Sheet Music, 1834-1899

Preview

image preview

ISBN

MUM00682, 0129

Description

Cover: drawing of a Caucasian male (possibly the composer/singer George Evans); caricatures of African American heads frame the cover; Publisher: Theo. Northrup (Chicago); Sol Bloom (Chicago)

Subject Headings (Library of Congress)

Songs -- United States -- 19th Century; Popular Music -- United States

Relational Format

music score

Original Format

scores

Original Collection

Sheldon Harris Collection (MUM00682), Archives and Special Collections, University of Mississippi Libraries

Lyrics

Lyrics:
First verse
There's a cottage down in Georgia In the city of Savanna, Where a cocoa colored gal does dwell; Her ways they are the coaxingest, She has the cutest manner, Her name to you I'll tell She's not like other ladies Of the chocolate persuasion, And her style is all her own; She's the blackest stick of licorice The sun has ever shone on, And some day she'll be my own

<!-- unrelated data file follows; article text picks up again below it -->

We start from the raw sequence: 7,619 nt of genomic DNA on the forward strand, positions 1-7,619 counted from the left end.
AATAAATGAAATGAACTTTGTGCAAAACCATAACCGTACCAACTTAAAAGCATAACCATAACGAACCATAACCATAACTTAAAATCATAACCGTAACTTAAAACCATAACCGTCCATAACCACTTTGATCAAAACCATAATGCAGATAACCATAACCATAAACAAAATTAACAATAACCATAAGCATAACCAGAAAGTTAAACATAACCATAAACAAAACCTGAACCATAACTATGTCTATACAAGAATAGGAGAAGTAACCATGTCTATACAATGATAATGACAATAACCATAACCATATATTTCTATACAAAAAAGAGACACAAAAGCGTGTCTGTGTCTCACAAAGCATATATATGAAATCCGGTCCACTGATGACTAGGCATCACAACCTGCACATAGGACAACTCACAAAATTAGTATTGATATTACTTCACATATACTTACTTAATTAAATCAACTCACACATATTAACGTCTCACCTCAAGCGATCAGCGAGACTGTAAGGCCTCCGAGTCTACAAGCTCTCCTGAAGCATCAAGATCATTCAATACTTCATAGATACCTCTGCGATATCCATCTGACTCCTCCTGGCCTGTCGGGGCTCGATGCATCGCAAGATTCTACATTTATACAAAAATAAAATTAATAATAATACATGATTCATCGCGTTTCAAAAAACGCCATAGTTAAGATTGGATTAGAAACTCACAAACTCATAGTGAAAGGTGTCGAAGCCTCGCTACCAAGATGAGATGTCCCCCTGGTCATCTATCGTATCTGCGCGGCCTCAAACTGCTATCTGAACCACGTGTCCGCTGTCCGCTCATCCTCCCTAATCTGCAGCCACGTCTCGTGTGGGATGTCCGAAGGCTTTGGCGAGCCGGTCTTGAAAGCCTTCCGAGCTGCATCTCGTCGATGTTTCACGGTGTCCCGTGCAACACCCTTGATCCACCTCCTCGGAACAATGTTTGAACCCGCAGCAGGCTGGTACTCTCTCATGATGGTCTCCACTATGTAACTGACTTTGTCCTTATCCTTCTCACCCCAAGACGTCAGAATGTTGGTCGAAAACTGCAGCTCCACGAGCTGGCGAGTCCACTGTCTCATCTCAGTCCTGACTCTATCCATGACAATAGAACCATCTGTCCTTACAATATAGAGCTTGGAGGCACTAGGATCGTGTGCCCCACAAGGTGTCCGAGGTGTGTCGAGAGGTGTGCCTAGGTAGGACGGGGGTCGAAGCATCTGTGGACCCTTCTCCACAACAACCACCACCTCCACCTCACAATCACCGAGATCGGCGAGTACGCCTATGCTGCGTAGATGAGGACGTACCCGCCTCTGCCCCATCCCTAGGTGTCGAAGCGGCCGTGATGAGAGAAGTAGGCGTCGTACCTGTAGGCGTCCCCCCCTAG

Chorus
O Susanna, From Savannah, You'se my black-eyed angel from above; You'se my honey, My spendin' money; O Susanna, my lady love O Susanna, From Savannah, You'se my black-eyed angel from above; You'se my honey, My spendin' money; O Susanna, my lady love
Second verse
A coon named Rufus Jackson Was trying to steal Susanna, But his work was just a little too coarse; For I carved up Mister Jackson In a scandalacious manner, Now his fam'ly mourn his loss A procession left his domicile A week ago today, And in the front carriage he did ride; And, to tell the truth, you know, His friends behind were walking slow, for Rufus had done gone and died
(Chorus)

Content Disclaimer

The derogatory terms, images, and ideas that appear in some of this sheet music are not condoned by the University of Mississippi. They do represent the attitudes of a number of Americans at the times the songs were published. As such, it is hoped that the sheet music in this collection can aid students of music, history, and other disciplines to better understand popular American music and racial stereotypes from the 19th- and early 20th-centuries.

Susannah from Savannah / words by George Evans

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